Hitting the Nail on the Head
Somewhere, in an email or on Facebook or on a news blog, I saw this:
But she hammered the head on the nail with this quote.
How odd, I thought. Shouldn’t it be, “she hammered the nail on the head”?
A Google search brings up 683,000 results for “hit the head on the nail” compared to 1,580,000 for “hit the nail on the head.” The phrase “the head on the nail” registers on the Ngram Viewer, but barely, compared to “the nail on the head.”
The earliest citation of the expression in the OED is dated 1438.
It’s not so easy to hit a nail squarely on the head. For that reason, “to hit the nail on the head” is a term of approbation. Figuratively, people who hit the nail on the head succeed in accomplishing what they are aiming for.
Most of the examples I’ve found of the reversed idiom have been in readers’ comments, but I have found a few in presumably professional writing. For example, this one, with inexplicable hyphenation, is from a technical review:
You have to remember though that Apple may or may not be upgrading the iPad again before the end of the year (this comes from John Gruber a known Apple pundit that tends to hit-the-head-on-the-nail when it comes to Apple rumors).
A site dedicated to test preparation has this topic header:
SAT Improvement or Hit the head on the nail
This one is from a sports blog:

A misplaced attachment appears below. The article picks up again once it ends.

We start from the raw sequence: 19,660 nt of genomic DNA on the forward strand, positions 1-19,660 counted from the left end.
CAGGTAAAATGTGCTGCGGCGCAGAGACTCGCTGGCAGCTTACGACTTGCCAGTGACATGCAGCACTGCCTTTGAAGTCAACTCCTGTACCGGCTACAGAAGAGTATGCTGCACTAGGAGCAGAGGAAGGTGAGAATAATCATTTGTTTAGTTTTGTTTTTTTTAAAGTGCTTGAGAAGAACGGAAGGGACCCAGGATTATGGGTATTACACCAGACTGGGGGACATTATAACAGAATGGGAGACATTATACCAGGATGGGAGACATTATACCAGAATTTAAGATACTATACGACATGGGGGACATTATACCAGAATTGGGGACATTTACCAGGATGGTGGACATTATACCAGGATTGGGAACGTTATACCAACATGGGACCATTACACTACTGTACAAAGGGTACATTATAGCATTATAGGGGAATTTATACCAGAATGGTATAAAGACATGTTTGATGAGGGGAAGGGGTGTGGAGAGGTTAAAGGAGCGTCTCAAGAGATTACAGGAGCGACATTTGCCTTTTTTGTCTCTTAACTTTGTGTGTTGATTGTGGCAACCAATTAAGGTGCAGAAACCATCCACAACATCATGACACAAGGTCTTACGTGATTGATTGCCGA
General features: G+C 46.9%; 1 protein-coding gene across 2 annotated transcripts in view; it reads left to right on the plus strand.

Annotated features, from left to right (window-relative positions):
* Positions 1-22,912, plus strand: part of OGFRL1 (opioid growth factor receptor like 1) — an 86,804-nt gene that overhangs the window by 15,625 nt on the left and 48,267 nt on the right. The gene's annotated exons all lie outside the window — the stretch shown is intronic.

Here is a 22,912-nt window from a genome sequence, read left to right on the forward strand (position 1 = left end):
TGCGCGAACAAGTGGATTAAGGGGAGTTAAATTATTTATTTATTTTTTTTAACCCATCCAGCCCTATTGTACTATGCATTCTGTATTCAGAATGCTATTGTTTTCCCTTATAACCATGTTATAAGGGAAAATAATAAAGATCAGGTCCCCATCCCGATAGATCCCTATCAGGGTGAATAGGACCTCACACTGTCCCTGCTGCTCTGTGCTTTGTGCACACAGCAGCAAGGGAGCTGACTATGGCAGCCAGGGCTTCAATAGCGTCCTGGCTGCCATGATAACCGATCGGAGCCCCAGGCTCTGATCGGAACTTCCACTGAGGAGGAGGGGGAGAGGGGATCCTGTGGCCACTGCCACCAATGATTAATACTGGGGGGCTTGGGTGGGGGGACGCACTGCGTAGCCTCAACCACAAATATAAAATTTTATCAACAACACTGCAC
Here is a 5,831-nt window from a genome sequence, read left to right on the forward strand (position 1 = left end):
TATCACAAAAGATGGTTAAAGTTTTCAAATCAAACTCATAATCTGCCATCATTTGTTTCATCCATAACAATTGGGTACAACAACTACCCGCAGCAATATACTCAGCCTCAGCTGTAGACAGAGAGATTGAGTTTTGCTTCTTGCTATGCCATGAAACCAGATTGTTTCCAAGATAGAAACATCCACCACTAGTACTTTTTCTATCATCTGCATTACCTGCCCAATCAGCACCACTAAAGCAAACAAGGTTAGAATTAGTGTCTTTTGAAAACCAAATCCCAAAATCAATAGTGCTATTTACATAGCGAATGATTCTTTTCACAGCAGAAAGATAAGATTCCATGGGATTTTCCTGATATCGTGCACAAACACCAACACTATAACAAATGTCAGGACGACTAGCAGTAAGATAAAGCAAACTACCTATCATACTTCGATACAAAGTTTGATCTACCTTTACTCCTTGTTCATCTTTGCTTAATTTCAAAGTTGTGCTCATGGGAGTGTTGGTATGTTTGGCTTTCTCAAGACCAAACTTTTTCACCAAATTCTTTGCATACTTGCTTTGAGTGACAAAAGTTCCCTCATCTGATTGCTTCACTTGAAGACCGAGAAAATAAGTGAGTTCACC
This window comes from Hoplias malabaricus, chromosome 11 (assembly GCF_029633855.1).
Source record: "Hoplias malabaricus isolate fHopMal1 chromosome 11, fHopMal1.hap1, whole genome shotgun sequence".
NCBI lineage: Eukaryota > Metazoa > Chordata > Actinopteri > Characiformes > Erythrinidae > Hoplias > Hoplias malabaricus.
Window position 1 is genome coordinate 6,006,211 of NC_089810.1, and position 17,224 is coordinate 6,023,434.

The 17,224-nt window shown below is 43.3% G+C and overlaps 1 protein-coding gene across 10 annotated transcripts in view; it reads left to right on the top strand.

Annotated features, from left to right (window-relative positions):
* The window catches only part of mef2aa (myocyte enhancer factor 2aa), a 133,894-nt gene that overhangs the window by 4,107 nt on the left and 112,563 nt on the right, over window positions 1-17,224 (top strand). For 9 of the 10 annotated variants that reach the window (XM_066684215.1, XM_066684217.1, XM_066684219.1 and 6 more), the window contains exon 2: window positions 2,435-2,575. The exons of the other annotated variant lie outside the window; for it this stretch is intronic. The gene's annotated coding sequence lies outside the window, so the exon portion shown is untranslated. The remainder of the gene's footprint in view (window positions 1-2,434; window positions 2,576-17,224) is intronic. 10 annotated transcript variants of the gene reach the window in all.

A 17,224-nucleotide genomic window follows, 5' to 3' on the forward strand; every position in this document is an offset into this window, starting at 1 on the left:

These commercials are cool…but rarely do they hit the head on the nail of a player like Nike has done with these Calvin Johnson, P. Diddy advertisements.
I found one example in which the reversal seems intended to be humorous:
I could try for a long time to hit the head on the nail (as one of my writing students once said)—Writing advice site
A review of the film Fifty Shades of Grey includes the following bit of dialogue:
Christian – Have you been drinking?
Ana – Yup, you hit the head on the nail.
It could be that this reversal is the result of Ana’s alcohol-impaired thinking.
Changing “hit the nail on the head” to “hit the head on the nail” is jarring, to say the least. Writers who wish to be taken seriously will avoid doing it.
Subscribe and Get a Free eBook: 100 Writing Mistakes to Avoid
- The subscription is completely free, and we only send out one email per week, on Tuesdays
- Our emails are fun and educating and will help you improve your writing skills
- You can unsubscribe anytime you want and keep the e-book as a gift